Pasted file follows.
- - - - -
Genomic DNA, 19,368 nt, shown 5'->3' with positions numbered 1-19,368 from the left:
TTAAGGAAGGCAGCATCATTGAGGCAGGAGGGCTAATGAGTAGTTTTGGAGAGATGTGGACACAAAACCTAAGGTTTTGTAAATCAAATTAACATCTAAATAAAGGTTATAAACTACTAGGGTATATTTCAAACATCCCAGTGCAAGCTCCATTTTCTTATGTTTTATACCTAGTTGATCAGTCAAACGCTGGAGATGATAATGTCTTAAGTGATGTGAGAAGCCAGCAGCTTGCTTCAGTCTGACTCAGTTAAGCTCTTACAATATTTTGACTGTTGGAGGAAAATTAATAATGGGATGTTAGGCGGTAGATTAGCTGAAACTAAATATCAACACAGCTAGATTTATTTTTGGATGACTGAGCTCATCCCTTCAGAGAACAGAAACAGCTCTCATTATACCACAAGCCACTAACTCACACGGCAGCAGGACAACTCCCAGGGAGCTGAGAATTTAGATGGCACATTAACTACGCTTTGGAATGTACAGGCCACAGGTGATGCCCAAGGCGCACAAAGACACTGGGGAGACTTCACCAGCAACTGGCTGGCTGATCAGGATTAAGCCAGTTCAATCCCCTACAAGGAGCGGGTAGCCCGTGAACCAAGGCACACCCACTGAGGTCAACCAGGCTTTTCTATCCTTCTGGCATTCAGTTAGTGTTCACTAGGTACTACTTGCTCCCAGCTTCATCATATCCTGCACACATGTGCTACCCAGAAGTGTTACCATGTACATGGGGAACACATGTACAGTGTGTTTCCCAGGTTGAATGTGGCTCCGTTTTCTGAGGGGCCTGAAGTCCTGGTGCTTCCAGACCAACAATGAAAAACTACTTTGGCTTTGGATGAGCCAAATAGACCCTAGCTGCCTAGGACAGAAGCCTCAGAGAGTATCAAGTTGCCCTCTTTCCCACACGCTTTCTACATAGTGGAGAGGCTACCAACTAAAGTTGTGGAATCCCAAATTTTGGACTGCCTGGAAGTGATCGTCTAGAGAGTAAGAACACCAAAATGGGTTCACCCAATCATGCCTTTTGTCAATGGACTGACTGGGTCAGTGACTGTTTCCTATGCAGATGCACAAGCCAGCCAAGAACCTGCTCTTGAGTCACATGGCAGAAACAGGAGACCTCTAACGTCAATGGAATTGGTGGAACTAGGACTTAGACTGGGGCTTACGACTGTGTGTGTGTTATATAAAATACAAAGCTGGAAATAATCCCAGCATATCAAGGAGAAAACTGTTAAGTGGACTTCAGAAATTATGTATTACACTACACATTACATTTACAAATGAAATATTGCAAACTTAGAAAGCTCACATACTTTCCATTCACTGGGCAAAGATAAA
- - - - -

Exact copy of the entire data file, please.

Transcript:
Genomic DNA, 19,368 nt, shown 5'->3' with positions numbered 1-19,368 from the left:
TTAAGGAAGGCAGCATCATTGAGGCAGGAGGGCTAATGAGTAGTTTTGGAGAGATGTGGACACAAAACCTAAGGTTTTGTAAATCAAATTAACATCTAAATAAAGGTTATAAACTACTAGGGTATATTTCAAACATCCCAGTGCAAGCTCCATTTTCTTATGTTTTATACCTAGTTGATCAGTCAAACGCTGGAGATGATAATGTCTTAAGTGATGTGAGAAGCCAGCAGCTTGCTTCAGTCTGACTCAGTTAAGCTCTTACAATATTTTGACTGTTGGAGGAAAATTAATAATGGGATGTTAGGCGGTAGATTAGCTGAAACTAAATATCAACACAGCTAGATTTATTTTTGGATGACTGAGCTCATCCCTTCAGAGAACAGAAACAGCTCTCATTATACCACAAGCCACTAACTCACACGGCAGCAGGACAACTCCCAGGGAGCTGAGAATTTAGATGGCACATTAACTACGCTTTGGAATGTACAGGCCACAGGTGATGCCCAAGGCGCACAAAGACACTGGGGAGACTTCACCAGCAACTGGCTGGCTGATCAGGATTAAGCCAGTTCAATCCCCTACAAGGAGCGGGTAGCCCGTGAACCAAGGCACACCCACTGAGGTCAACCAGGCTTTTCTATCCTTCTGGCATTCAGTTAGTGTTCACTAGGTACTACTTGCTCCCAGCTTCATCATATCCTGCACACATGTGCTACCCAGAAGTGTTACCATGTACATGGGGAACACATGTACAGTGTGTTTCCCAGGTTGAATGTGGCTCCGTTTTCTGAGGGGCCTGAAGTCCTGGTGCTTCCAGACCAACAATGAAAAACTACTTTGGCTTTGGATGAGCCAAATAGACCCTAGCTGCCTAGGACAGAAGCCTCAGAGAGTATCAAGTTGCCCTCTTTCCCACACGCTTTCTACATAGTGGAGAGGCTACCAACTAAAGTTGTGGAATCCCAAATTTTGGACTGCCTGGAAGTGATCGTCTAGAGAGTAAGAACACCAAAATGGGTTCACCCAATCATGCCTTTTGTCAATGGACTGACTGGGTCAGTGACTGTTTCCTATGCAGATGCACAAGCCAGCCAAGAACCTGCTCTTGAGTCACATGGCAGAAACAGGAGACCTCTAACGTCAATGGAATTGGTGGAACTAGGACTTAGACTGGGGCTTACGACTGTGTGTGTGTTATATAAAATACAAAGCTGGAAATAATCCCAGCATATCAAGGAGAAAACTGTTAAGTGGACTTCAGAAATTATGTATTACACTACACATTACATTTACAAATGAAATATTGCAAACTTAGAAAGCTCACATACTTTCCATTCACTGGGCAAAGATAAA